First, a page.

On the east side, the building faces the courtyard of the TCHC housing complex at 501 Adelaide East. To mitigate privacy issues, the ground floor will be opaque, with a mural or another public art feature along its length, while the portion of the wall that meets the TCHC building will be made opaque to block views into either of the structures. As well, mullions along the lower floors will feature angled fins to give additional privacy to the existing residential units.
Panelists were supportive overall of the proposal, giving a warm welcome to the change in use from residential to commercial as a positive step for the site and for the neighbourhood as a whole. They were impressed with the design and praised the treatment of the heritage building and the full retention of its facade. They did, however, point out a few areas of improvement for the project.
A common issue raised by Panel members was the scale of the building. The Panel remarked that the building was a bit too high for its context, and seemed rather bulky. With a maximum floor plate size peaking at just over 2,000 square metres, it was suggested that the building be shortened and slimmed down, and that the massing be broken up a bit more. Currently, the massing is divided into two distinct sections characterized by a small return and a slight change in glazing, but the Panel generally agreed that more differentiation was needed between the two volumes, perhaps by using a different material, in order to create a successful gesture.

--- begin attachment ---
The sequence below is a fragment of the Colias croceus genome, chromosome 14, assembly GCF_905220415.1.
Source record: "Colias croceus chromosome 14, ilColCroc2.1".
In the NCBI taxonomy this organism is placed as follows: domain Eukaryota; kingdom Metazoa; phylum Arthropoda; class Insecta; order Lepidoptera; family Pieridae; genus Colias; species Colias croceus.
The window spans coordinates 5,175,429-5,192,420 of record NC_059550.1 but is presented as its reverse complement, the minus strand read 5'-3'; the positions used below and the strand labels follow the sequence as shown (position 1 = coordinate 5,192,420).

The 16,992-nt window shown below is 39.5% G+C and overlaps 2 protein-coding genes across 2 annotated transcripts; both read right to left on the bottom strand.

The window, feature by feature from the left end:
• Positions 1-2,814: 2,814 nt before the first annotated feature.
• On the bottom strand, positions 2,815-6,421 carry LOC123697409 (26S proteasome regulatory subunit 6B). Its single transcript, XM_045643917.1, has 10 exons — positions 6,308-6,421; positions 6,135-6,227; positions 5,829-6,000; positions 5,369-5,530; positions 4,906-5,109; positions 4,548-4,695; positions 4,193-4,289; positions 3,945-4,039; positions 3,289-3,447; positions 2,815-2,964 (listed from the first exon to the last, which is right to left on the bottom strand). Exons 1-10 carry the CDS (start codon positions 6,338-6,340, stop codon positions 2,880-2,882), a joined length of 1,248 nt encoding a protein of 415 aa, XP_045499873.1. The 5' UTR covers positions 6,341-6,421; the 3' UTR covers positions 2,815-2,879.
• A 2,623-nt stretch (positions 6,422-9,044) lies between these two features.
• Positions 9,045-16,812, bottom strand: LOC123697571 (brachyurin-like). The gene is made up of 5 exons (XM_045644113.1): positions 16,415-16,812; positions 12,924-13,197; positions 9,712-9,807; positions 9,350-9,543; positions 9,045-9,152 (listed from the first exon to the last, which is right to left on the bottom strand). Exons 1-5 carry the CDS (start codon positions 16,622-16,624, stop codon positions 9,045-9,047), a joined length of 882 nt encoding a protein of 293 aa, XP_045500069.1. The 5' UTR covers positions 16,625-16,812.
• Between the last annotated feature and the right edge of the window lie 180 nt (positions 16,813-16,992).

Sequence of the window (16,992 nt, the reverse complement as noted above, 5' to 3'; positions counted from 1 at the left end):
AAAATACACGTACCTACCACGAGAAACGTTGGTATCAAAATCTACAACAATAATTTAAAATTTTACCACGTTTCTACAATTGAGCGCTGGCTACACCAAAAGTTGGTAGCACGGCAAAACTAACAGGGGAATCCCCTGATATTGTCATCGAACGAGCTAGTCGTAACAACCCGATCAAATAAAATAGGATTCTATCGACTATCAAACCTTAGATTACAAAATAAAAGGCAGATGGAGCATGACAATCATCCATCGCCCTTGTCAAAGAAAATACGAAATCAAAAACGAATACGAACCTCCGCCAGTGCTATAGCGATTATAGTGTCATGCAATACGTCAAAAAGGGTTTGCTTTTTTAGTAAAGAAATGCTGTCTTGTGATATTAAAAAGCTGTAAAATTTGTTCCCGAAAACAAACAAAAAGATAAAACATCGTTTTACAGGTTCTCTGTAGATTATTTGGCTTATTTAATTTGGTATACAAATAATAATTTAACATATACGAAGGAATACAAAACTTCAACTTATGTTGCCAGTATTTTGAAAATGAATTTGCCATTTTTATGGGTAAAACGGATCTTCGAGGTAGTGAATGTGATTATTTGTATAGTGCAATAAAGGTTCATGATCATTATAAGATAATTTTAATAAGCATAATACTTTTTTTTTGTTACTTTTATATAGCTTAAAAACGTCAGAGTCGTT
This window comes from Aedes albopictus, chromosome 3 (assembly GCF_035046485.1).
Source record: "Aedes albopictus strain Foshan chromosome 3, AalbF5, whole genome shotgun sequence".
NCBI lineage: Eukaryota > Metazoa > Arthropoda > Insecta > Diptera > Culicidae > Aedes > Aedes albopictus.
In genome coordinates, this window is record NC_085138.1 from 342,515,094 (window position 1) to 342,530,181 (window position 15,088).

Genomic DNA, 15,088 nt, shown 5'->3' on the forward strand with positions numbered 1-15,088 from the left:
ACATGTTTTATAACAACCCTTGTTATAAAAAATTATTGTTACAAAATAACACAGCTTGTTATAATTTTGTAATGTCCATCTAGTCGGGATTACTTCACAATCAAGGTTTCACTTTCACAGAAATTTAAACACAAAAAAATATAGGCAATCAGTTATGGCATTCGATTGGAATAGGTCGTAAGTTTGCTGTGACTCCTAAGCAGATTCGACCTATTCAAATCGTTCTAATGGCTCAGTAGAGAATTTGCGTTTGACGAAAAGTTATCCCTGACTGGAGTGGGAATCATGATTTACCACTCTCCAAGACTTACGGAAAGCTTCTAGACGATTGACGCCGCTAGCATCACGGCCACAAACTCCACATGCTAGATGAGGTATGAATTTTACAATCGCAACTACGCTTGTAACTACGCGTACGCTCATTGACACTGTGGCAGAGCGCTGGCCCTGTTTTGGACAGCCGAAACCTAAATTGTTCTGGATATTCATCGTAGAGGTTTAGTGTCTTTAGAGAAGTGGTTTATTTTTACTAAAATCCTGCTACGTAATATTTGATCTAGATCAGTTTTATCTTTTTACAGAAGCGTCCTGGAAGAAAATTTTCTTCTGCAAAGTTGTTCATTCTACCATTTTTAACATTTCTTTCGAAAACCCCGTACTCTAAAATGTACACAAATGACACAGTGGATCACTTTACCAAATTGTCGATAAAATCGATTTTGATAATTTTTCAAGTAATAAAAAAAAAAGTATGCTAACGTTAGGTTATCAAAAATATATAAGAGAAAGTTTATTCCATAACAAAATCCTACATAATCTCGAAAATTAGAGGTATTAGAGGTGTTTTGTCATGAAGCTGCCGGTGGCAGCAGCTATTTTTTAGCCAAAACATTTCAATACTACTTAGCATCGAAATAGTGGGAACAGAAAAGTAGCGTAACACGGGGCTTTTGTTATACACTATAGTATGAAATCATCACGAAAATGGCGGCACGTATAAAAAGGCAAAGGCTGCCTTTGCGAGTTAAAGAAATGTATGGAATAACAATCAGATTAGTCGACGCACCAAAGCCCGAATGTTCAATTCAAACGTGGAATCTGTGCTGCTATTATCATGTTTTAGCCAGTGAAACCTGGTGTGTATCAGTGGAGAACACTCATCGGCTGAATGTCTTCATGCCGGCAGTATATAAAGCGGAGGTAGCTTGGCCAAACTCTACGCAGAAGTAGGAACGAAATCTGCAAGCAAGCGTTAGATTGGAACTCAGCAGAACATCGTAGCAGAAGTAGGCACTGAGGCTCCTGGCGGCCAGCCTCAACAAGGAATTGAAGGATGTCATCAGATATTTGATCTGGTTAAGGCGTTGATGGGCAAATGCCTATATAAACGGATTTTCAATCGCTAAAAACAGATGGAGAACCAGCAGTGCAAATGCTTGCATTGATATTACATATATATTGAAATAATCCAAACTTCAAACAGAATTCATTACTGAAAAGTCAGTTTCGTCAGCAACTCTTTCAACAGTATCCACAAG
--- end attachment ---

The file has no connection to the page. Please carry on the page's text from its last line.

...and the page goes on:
Several concerns were also raised about the east elevation facing the TCHC building. Panelists pointed out that the 22-storey high shear wall facing the courtyard was incredibly looming, and that more needed to be done to ease the overpowering effect of its height. It was suggested that perhaps the chamfering motif used on the main facades can be repeated on the east to break up the shear wall. Concerns about privacy were also raised, with the Panel unanimously agreeing that the solid portions of the wall and fins on the mullions were simply not enough to protect the views and privacy of the residents.
A final comment from the Panel involved the design of the lobby and atrium spaces, which they claimed seemed underwhelming from the renderings. They postulated about perhaps connecting the two spaces into a impressively towering 6-storey atrium, or using some more eye-catching materials and lighting to animate them. Public art was also suggested to be used a centrepiece of the main areas, possibly rising the full 6-storeys to create a point of attraction.
Overall, the Panel applauded the work of the design team and gave their enthusiastic approval for the project, with a unanimous vote for refinement of the current design.
Stay tuned for more updates as 25 Ontario makes its way through the planning process. In the meantime, you can tell us what you think about it by checking out the associated Forum thread, or by leaving a comment in the space provided on this page.
|Related Companies:||ERA Architects, First Gulf, NAK Design Group, Sweeny &Co Architects Inc., The Mitchell Partnership Inc.|